If you are reading this document, you are likely well aware of the many challenges that children may face in learning accurate production of the /r/ sound. The /r/ sound is one of the most challenging sounds for children to produce correctly. As with any new skill acquisition, children make the most progress when they have consistent support from everyone in their home and school learning environments. Below you will find strategies and ideas for further supporting your child’s speech development, specifically with regards to production of the /r/ sound. Although your child may also be working on correctly producing other sounds, this document references only to production of the /r/ sound. If you would like information with regards to other sounds that your child may need support with, please just let me know. I hope that you find this information useful. I appreciate any support that you are able to provide in assisting your child achieving best speech performance accuracy. 

    Thank you!  Lynn Wisniewski, Speech/Language Therapist

     § SMILE and LIFT the tongue when producing the /r/ sound. No round lips and the tongue should be elevated, not down. (The lips are round and the tongue is not elevated during production of the /w/ sound and vowel sounds which are often substituted for the /r/ sound.) Encourage your child to be aware of the shape of their mouth and the position of the tongue as they produce all sounds.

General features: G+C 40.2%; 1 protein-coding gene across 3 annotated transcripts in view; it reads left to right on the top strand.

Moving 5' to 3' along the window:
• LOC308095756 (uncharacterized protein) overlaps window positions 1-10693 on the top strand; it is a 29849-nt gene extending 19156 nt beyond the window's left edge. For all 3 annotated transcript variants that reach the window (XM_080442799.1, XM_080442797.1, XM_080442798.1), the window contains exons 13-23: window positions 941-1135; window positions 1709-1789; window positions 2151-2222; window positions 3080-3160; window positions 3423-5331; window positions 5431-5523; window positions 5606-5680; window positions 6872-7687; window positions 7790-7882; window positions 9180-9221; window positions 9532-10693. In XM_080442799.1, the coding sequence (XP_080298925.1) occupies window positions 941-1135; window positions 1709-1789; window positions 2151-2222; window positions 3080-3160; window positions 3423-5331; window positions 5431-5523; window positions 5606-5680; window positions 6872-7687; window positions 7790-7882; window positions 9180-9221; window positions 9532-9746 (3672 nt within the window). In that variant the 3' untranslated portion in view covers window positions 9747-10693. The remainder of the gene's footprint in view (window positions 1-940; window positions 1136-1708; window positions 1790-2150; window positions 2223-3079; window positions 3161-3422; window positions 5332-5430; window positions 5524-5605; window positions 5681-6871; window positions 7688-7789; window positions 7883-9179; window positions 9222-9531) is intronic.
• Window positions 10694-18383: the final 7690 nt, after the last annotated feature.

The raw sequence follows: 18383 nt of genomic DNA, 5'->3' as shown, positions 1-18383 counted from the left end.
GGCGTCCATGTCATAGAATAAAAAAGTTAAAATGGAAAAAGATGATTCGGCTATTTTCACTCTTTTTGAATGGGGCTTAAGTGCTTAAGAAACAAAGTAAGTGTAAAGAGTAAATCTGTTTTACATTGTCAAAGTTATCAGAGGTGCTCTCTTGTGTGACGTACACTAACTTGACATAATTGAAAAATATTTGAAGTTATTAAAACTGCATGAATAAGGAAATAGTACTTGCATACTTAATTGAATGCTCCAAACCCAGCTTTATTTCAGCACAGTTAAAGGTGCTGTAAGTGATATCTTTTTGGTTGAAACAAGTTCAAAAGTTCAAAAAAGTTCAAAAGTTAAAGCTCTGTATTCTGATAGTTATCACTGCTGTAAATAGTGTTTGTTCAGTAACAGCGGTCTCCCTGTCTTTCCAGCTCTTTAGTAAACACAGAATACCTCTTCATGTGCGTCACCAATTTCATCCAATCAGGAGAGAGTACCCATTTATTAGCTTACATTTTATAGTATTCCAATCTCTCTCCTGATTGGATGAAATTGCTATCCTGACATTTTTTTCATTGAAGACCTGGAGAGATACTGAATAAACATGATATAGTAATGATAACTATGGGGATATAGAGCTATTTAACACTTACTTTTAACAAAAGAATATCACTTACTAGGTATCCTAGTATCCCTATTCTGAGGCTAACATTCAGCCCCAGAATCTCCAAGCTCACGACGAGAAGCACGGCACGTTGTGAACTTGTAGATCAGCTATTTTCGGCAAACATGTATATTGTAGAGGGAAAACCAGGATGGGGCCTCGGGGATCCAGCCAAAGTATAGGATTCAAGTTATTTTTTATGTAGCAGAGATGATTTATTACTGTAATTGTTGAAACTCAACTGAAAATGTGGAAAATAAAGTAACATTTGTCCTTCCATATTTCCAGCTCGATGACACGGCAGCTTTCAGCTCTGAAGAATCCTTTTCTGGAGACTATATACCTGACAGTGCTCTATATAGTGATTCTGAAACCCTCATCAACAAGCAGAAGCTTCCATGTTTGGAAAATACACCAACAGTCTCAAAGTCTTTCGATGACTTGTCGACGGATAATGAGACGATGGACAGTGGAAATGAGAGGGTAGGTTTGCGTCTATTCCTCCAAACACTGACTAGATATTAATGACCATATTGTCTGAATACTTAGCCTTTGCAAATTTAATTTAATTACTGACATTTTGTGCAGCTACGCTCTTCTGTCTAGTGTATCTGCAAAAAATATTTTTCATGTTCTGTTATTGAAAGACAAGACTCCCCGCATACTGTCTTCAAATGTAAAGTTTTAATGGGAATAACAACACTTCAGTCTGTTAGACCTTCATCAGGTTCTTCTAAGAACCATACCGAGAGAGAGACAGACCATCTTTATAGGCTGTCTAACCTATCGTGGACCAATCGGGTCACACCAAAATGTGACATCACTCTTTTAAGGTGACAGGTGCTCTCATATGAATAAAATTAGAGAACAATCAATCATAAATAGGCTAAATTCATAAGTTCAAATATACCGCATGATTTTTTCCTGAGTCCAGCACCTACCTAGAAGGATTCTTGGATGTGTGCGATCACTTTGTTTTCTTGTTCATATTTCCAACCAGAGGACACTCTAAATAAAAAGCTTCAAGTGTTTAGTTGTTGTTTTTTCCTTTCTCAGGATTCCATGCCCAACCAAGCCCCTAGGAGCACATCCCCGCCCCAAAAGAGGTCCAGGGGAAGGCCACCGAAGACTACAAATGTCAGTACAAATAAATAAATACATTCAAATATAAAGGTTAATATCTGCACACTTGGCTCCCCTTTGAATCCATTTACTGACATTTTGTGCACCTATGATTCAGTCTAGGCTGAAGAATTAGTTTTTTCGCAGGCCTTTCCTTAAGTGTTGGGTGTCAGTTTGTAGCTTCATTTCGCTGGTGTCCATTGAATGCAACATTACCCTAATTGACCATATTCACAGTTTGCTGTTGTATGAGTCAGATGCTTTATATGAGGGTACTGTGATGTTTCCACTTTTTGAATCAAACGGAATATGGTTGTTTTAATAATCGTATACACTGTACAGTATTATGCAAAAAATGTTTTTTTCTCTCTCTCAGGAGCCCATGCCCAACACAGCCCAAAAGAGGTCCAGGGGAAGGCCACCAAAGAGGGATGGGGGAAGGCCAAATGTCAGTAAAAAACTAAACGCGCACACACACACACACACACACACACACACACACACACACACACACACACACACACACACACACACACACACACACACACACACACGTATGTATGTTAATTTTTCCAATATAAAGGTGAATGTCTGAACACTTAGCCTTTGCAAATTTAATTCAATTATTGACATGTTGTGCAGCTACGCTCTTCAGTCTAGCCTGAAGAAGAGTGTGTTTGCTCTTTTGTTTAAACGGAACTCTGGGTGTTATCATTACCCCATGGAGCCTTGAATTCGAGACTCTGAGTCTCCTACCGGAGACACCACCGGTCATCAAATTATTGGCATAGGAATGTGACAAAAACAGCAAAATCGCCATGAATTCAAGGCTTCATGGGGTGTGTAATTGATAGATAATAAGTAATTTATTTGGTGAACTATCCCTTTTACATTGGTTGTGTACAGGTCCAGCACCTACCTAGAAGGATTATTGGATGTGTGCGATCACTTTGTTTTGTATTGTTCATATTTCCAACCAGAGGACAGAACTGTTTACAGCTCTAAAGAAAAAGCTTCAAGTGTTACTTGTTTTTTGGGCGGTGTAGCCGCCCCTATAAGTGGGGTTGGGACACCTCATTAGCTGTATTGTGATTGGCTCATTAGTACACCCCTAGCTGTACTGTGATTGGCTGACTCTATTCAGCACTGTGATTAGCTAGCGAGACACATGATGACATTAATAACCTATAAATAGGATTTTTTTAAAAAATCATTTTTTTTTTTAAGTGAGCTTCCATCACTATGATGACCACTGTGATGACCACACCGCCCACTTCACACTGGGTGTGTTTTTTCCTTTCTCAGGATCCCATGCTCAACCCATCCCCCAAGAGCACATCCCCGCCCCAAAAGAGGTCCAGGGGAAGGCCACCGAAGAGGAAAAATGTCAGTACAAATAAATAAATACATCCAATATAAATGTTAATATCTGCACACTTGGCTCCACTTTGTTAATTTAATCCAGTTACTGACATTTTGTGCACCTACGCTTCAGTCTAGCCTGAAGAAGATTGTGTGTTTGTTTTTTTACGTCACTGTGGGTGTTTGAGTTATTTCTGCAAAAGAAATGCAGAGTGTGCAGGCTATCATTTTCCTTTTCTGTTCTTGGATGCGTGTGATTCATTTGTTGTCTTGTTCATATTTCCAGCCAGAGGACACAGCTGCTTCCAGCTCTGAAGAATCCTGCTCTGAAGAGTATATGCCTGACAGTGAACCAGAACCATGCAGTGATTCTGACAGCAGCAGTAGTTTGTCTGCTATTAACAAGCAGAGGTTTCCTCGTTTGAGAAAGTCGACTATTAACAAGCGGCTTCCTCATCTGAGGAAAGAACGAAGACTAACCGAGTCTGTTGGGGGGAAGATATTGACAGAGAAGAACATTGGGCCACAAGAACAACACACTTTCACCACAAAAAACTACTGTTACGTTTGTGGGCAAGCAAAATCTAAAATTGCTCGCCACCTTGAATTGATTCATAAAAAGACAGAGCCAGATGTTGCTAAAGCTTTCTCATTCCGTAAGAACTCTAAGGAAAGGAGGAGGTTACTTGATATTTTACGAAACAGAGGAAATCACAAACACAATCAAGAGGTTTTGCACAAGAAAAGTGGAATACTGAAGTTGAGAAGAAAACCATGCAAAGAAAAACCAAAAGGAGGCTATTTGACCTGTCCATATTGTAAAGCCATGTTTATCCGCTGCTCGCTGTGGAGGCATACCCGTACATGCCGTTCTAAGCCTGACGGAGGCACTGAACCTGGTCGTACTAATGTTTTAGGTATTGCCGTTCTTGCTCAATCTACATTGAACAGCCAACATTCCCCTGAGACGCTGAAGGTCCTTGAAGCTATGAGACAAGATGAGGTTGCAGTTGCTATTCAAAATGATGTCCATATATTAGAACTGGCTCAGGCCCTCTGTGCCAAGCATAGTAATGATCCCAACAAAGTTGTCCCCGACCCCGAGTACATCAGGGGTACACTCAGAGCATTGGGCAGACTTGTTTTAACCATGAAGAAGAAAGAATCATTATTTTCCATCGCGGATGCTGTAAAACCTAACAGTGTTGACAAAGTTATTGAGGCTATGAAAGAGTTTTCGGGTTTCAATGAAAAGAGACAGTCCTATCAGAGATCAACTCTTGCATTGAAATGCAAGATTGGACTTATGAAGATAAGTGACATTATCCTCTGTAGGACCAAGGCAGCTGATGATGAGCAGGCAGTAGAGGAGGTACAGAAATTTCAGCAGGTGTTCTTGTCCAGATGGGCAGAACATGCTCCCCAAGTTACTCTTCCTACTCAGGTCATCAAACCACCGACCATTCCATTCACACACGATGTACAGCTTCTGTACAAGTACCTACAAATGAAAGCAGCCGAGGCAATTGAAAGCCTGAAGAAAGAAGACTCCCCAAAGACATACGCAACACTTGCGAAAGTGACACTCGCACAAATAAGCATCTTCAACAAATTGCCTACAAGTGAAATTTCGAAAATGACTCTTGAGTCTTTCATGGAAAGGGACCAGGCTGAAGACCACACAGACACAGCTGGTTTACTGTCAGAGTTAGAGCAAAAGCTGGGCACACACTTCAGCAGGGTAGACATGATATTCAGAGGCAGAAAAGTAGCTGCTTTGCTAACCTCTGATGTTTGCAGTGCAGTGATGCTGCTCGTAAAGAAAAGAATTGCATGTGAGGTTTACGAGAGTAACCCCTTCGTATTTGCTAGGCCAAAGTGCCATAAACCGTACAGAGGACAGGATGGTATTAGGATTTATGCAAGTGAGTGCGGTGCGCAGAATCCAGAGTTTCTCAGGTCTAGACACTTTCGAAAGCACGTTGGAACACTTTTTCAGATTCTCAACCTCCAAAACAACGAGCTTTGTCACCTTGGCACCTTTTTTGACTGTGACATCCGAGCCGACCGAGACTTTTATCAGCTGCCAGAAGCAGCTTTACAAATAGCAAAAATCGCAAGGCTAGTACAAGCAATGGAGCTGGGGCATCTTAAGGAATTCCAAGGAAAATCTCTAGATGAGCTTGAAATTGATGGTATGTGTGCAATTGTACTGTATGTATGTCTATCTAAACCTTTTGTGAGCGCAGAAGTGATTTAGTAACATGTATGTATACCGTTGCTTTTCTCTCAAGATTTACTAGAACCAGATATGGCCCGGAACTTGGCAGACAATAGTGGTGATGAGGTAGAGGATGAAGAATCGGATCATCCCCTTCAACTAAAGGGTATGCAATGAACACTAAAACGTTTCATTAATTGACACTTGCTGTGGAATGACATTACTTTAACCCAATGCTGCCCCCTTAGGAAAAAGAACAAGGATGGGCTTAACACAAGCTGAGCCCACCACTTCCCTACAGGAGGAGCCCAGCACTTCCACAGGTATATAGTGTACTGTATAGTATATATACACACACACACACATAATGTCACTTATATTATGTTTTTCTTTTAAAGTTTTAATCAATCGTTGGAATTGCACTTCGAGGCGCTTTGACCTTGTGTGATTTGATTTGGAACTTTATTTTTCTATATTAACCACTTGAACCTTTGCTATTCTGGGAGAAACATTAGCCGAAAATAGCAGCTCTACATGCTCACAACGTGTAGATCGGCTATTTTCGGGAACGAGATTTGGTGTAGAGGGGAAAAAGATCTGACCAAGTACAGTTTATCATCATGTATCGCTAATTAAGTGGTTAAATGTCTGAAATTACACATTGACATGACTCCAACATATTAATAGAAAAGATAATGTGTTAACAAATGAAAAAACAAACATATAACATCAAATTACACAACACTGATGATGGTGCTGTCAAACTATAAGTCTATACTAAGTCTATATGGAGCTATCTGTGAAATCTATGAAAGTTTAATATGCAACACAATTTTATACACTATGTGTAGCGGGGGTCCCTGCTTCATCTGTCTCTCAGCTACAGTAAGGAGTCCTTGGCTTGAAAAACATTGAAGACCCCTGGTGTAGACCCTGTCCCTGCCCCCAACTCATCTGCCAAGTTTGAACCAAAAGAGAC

§ It is imperative to produce the vowel that comes in front of all medial and final /r/ sounds within words. Both the vowel and the /r/ sound must be produced as separate sounds. P.S. The vowel that you write within a word is not always the same as the vowel sound that you say within a word. 

     § Many children find it helpful to add an “invisible or nearly invisible” /uh/ sound following the /r/ at the end of words. This gives them an opportunity to “finish” the /r/ sound and slide into and out of the /r/ sound more easily and accurately. § The /r/ sound must be “finished” before moving on to the sound(s) that follow it. This is especially true when the /r/ sound falls in the middle of the word.